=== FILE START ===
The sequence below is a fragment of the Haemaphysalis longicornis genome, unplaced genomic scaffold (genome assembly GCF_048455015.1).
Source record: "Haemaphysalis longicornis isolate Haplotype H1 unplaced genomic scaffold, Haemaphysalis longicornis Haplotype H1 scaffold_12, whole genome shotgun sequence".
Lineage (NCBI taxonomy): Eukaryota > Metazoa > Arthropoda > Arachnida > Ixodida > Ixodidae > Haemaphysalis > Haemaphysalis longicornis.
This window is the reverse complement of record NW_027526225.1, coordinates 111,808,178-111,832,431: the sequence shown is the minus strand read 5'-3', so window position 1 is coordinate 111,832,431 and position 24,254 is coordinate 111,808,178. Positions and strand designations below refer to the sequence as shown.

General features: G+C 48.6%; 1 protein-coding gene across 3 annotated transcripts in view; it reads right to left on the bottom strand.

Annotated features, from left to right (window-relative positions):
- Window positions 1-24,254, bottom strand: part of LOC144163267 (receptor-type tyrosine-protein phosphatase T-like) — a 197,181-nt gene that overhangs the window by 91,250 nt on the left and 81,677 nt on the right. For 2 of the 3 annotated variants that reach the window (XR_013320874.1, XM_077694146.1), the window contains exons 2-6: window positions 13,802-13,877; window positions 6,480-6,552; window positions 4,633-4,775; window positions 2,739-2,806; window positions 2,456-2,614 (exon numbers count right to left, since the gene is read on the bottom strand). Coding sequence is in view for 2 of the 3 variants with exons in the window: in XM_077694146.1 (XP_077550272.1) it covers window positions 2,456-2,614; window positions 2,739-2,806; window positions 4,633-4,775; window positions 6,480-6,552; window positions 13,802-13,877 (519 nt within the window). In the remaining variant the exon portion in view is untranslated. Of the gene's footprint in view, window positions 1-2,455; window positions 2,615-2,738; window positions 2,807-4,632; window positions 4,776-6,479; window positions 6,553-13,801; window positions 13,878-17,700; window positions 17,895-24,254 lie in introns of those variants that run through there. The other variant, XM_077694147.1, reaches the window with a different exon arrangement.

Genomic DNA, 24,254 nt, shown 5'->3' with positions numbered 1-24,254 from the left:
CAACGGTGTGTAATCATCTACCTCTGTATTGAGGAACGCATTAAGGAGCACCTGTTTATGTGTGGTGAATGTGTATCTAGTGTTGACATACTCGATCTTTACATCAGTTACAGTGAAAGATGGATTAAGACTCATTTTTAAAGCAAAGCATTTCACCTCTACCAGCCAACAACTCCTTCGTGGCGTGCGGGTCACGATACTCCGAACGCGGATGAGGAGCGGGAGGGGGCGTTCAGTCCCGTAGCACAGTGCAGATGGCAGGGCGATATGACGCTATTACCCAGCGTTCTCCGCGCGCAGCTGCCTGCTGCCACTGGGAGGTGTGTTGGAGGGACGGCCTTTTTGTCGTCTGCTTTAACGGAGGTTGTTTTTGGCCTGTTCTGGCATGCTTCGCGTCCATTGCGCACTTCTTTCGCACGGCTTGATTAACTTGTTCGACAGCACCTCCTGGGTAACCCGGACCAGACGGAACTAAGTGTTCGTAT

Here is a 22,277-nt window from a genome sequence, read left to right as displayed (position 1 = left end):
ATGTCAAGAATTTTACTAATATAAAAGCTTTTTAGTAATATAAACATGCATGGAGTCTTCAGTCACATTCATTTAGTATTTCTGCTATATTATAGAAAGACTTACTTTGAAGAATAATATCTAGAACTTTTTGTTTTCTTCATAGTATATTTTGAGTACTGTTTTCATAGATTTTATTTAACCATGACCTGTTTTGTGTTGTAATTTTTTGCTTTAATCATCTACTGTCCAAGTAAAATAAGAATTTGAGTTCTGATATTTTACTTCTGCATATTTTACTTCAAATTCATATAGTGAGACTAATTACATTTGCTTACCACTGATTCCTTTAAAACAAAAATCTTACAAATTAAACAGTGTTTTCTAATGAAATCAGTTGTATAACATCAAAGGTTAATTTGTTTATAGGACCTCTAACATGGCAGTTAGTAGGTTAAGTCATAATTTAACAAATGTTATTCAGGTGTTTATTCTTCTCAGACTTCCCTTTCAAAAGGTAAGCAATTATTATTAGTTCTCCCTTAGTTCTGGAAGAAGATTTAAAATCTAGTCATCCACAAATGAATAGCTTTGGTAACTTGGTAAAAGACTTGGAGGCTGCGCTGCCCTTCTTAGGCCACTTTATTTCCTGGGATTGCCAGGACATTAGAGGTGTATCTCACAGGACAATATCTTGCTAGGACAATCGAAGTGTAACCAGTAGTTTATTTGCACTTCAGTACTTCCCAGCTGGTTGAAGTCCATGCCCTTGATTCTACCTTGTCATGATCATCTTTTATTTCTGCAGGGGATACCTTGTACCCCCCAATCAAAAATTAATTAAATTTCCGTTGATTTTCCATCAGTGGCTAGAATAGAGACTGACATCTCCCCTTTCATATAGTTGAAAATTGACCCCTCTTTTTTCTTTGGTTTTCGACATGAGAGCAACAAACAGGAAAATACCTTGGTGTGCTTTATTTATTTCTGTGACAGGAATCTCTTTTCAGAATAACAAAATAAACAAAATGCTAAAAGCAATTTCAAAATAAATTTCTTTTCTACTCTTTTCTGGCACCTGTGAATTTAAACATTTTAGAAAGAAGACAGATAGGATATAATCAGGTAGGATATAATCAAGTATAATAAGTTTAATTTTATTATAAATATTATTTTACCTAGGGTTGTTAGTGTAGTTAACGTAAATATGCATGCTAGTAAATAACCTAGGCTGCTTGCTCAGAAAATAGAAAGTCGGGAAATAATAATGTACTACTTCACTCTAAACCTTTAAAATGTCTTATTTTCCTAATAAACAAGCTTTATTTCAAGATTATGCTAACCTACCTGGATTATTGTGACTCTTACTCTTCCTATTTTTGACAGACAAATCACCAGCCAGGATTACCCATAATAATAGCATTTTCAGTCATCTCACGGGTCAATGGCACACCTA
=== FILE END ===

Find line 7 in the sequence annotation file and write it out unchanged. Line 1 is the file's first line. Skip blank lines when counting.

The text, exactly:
- Window positions 1-24,254, bottom strand: part of LOC144163267 (receptor-type tyrosine-protein phosphatase T-like) — a 197,181-nt gene that overhangs the window by 91,250 nt on the left and 81,677 nt on the right. For 2 of the 3 annotated variants that reach the window (XR_013320874.1, XM_077694146.1), the window contains exons 2-6: window positions 13,802-13,877; window positions 6,480-6,552; window positions 4,633-4,775; window positions 2,739-2,806; window positions 2,456-2,614 (exon numbers count right to left, since the gene is read on the bottom strand). Coding sequence is in view for 2 of the 3 variants with exons in the window: in XM_077694146.1 (XP_077550272.1) it covers window positions 2,456-2,614; window positions 2,739-2,806; window positions 4,633-4,775; window positions 6,480-6,552; window positions 13,802-13,877 (519 nt within the window). In the remaining variant the exon portion in view is untranslated. Of the gene's footprint in view, window positions 1-2,455; window positions 2,615-2,738; window positions 2,807-4,632; window positions 4,776-6,479; window positions 6,553-13,801; window positions 13,878-17,700; window positions 17,895-24,254 lie in introns of those variants that run through there. The other variant, XM_077694147.1, reaches the window with a different exon arrangement.